After extensive consultations with stakeholders, the law also included the creation of the Institute of Climate Change and Environmental Services Regulation, the State Commission for Validation and Monitoring, a Company for the Development of Environmental Services (CDSA), a Scientific Committee and an Ombudsman’s Office (see SISA Institutions, right).
With this basic framework, SISA aims to develop programs valuing forests, biodiversity, water, soil, climate and traditional/cultural knowledge.
SISA’s Environmental Service Incentives for Carbon (ISA Carbon) is the furthest along of these programs; it has also gained high accolades from the Governor’s Climate Task Force, WWF and others as one of the most advanced subnational forest carbon programs in the world.
While this initiative encompasses Reducing Emissions from Deforestation and forest Degradation (REDD) projects, it also emphasizes maintaining current forest cover. For this reason, Acre maintains jurisdictional goals, so that the benefits from carbon can be rewarded to all participants maintaining or improving the forests.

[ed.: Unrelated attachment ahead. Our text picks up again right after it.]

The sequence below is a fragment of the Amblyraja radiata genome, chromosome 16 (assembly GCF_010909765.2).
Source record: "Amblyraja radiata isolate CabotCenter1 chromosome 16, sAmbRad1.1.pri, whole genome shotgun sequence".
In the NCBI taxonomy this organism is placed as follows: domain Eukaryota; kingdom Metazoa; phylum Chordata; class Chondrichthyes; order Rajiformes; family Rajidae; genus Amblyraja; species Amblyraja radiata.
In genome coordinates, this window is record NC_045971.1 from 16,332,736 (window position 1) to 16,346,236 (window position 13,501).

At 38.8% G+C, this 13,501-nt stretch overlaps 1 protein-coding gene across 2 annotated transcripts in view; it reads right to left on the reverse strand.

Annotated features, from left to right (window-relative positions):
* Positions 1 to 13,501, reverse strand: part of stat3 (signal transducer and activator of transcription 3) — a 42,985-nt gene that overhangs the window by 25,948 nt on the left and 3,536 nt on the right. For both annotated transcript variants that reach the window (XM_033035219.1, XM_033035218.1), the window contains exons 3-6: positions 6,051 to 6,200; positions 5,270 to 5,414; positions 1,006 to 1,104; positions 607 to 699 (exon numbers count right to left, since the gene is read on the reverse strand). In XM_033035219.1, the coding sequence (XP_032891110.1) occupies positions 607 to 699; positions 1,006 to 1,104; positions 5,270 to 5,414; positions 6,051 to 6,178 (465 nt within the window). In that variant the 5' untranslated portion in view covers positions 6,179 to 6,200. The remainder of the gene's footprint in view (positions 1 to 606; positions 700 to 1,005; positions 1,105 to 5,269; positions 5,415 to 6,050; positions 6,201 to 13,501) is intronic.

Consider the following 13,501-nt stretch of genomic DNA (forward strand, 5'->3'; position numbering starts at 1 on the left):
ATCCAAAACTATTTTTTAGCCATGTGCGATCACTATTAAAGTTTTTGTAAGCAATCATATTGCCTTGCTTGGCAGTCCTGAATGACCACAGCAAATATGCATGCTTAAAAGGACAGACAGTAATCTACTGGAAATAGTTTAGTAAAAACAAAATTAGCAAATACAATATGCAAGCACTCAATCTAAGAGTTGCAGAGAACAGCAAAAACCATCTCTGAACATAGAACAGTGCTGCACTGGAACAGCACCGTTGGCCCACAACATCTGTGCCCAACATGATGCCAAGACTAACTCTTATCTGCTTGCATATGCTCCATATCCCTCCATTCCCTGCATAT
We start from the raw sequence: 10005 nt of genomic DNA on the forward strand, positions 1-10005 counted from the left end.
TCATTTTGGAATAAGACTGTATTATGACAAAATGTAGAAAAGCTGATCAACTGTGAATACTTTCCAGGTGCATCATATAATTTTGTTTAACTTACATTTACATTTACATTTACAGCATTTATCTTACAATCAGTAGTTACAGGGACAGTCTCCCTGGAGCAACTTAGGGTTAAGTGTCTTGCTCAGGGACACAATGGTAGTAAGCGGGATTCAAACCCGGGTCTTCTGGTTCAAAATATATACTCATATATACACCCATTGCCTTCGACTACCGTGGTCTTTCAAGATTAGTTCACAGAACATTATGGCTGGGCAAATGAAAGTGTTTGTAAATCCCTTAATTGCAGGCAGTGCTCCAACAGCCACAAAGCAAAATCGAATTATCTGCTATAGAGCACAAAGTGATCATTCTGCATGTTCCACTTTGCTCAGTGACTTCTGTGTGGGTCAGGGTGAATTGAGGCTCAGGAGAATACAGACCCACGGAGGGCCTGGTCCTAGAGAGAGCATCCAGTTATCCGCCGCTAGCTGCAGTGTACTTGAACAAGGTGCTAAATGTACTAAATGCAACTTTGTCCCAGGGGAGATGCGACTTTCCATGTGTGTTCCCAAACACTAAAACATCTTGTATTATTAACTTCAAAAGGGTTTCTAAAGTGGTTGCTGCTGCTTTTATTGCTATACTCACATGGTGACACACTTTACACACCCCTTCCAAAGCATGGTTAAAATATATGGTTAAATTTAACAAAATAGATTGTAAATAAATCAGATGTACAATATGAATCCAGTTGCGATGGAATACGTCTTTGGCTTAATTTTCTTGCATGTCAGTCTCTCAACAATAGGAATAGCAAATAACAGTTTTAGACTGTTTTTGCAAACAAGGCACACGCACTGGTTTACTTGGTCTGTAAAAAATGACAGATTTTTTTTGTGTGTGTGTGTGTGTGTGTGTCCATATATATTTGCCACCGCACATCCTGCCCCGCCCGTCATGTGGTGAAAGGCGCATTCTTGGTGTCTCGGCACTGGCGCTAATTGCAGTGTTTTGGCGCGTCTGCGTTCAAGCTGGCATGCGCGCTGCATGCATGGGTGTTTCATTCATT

To achieve this, Acre has partnered with the Verified Carbon Standard (VCS) to develop a jurisdictional approach. VCS’s Jurisdictional Nesting REDD+ (JNR) framework, released in 2012, offers the only comprehensive framework for jurisdictional accounting and verification at this point. Acre became the first jurisdiction to pilot the JNR framework. As the state remains at the forefront of developing this framework, it is widely expected to become the first jurisdiction-wide program to deliver REDD offsets.
These actions have been successful in establishing Acre as a leader in REDD – both in Brazil and worldwide. Since inception, the state has been preferred for projects by forest carbon developers who have high praise not only for the legislative rules but also for the state’s willingness to work with them and for information transparency. “They are the best in the world when it comes to subnational jurisdictions working on REDD,” comments the Carbon Fund’s Brian McFarland. In fact, REDD has been so successful in Acre that, according to a 2013 USAID report, it makes up about 65% of Brazil’s total supply of credits.